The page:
March 25, 2005
First Things and First Principles
IN THE END, it is never a matter of law, but a matter of what you believe. It is clear that Americans today have two sets of beliefs. The first group believes:
We hold these truths to be self-evident, that all men are created equal, that they are endowed by their Creator with certain unalienable Rights, that among these are Life, Liberty and the pursuit of Happiness.
The second group believes:
We hold these truths to be self-evident, that all men are created equal, that they are endowed by their Government and their Laws with many legislatable Rights, that among these are Life, Liberty and the pursuit of Happiness.
Which one you believe determines who you are. And you must choose.
Posted by Vanderleun at March 25, 2005 11:32 PM
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In the end, it is not a matter of law, but a matter of what you believe?
Wow, that's the first thing you've ever posted that I completely disagree with. If you don't like a law, change it. But you can't live outside the law. If we all did that, we'd have anarchy.
I see that in trying to be terse I was not being clear. What I had hoped to say is that law is built upon and interpreted on what one believe and that there are two structures of belief now operating in this society. I think we all accept the 'rule of law' as an operating principle for civilization and most serious people decline anarchy. The argument, which is now becoming pitched, has to do with the foundations on which the law is to be based and interpreted, and it is not so simple as traditional vs. secular.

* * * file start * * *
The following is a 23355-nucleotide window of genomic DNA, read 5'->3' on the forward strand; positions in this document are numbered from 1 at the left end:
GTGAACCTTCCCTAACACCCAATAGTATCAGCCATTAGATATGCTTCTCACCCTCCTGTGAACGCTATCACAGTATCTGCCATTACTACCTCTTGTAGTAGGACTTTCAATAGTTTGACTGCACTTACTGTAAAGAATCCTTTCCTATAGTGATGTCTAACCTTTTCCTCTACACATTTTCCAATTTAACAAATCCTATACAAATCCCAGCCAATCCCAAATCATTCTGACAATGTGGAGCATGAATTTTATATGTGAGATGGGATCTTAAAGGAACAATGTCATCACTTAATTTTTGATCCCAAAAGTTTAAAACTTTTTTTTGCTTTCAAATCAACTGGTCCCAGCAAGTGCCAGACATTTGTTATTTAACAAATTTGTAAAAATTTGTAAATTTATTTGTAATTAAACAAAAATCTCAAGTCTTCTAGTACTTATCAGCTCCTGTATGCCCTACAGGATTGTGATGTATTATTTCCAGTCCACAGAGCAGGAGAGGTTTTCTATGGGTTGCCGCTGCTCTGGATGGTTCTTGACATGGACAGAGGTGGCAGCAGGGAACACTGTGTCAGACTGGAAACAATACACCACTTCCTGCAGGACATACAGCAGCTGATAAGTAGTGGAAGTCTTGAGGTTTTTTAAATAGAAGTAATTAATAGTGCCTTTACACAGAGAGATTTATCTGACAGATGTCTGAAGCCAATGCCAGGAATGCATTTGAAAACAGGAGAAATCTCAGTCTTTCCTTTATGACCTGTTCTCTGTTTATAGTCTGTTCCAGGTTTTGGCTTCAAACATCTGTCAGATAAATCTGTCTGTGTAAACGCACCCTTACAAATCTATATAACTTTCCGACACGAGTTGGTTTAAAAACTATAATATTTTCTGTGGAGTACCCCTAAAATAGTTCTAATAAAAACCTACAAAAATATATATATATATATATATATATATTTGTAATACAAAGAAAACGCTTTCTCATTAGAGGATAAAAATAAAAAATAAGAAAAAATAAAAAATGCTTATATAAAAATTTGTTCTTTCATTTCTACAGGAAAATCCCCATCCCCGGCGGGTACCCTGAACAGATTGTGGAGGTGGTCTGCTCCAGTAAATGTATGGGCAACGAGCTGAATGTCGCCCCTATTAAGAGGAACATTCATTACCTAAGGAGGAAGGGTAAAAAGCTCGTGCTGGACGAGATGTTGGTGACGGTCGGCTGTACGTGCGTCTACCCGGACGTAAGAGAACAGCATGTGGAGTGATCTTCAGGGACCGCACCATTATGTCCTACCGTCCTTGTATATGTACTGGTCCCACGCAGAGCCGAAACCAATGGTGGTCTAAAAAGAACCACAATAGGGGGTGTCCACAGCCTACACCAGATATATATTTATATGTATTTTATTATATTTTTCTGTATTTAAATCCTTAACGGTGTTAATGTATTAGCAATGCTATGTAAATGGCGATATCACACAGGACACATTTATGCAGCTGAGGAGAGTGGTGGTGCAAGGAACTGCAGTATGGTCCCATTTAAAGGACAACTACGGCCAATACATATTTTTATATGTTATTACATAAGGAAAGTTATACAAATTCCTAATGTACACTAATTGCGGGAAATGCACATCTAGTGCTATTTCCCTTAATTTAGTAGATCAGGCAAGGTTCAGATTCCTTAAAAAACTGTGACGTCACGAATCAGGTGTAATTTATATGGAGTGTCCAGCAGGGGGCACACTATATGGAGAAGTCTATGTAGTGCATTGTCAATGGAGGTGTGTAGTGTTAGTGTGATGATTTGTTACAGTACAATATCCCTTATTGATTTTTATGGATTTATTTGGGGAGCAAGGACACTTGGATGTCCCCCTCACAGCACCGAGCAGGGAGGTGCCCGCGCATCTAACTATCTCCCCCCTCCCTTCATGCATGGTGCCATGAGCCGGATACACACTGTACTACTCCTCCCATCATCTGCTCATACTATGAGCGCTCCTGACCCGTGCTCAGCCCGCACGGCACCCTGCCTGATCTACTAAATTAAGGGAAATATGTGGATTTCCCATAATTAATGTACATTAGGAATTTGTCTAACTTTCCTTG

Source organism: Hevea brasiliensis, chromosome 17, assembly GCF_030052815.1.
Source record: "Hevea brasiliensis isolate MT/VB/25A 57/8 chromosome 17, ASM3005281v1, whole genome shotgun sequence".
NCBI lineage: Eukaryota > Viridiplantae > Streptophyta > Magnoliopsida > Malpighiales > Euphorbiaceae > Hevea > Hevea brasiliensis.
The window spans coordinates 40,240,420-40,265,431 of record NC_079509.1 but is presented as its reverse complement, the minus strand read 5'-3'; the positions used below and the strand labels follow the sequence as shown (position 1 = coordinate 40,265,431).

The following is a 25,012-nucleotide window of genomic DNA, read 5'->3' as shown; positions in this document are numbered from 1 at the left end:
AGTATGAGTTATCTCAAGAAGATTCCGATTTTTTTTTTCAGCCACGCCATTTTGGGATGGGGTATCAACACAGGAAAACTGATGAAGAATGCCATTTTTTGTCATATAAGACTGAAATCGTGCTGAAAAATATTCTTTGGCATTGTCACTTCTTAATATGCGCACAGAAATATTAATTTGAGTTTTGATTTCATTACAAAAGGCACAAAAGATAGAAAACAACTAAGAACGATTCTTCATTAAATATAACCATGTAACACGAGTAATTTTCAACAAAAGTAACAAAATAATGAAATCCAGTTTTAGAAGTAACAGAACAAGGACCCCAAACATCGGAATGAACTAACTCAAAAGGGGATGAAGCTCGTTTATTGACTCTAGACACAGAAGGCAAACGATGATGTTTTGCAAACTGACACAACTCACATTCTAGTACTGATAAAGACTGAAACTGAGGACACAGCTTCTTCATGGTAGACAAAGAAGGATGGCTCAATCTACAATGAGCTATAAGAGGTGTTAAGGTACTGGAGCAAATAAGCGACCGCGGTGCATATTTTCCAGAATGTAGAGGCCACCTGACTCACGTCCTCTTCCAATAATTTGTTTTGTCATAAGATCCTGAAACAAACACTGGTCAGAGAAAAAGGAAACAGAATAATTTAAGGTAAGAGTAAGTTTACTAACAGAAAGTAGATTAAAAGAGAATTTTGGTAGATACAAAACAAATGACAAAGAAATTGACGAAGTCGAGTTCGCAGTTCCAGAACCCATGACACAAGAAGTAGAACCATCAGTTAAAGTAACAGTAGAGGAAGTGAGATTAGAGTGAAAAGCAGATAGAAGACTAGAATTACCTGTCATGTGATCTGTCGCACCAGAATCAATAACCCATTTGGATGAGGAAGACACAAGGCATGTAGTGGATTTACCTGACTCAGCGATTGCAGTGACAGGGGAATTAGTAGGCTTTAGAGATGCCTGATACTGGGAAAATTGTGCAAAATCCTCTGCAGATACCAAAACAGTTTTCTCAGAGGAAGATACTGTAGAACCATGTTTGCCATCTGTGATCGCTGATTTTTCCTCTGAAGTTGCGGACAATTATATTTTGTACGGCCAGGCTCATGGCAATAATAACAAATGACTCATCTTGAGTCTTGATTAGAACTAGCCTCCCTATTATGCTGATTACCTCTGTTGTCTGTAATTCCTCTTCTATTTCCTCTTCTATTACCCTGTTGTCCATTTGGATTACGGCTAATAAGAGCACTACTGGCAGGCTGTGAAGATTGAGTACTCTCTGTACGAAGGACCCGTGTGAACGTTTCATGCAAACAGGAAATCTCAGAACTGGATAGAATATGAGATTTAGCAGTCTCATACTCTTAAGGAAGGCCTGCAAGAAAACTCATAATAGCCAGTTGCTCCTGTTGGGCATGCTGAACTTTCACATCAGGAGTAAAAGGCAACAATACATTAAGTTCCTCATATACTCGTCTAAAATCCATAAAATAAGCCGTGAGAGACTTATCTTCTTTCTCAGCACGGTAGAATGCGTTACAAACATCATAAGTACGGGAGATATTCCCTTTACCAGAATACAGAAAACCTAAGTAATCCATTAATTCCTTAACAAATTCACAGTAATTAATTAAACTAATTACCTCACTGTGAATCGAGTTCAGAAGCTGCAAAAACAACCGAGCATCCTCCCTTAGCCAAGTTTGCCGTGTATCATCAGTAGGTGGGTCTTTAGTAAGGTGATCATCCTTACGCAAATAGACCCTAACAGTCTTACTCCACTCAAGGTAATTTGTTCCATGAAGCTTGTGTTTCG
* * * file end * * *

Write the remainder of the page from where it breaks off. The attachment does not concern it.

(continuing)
Were men to live outside the law, the prophet teaches that "they must be honest." Alas, this is not a universal virtue.
I think that was what I was trying to gesture towards without expansion with "In the end..."
We have had partings over fundamental belief systems and the laws to be built on them before. The most notable was when, in the end, we could not agree and we had the Civil War.
In the end, irreconcilable differences of belief can lead there. Which is one of the reasons we struggle hard to reshape the laws in order to avoid such resolutions. We struggle hard and mightily, and while we usually succeed, history shows us that factions do not always succeed in such resolutions.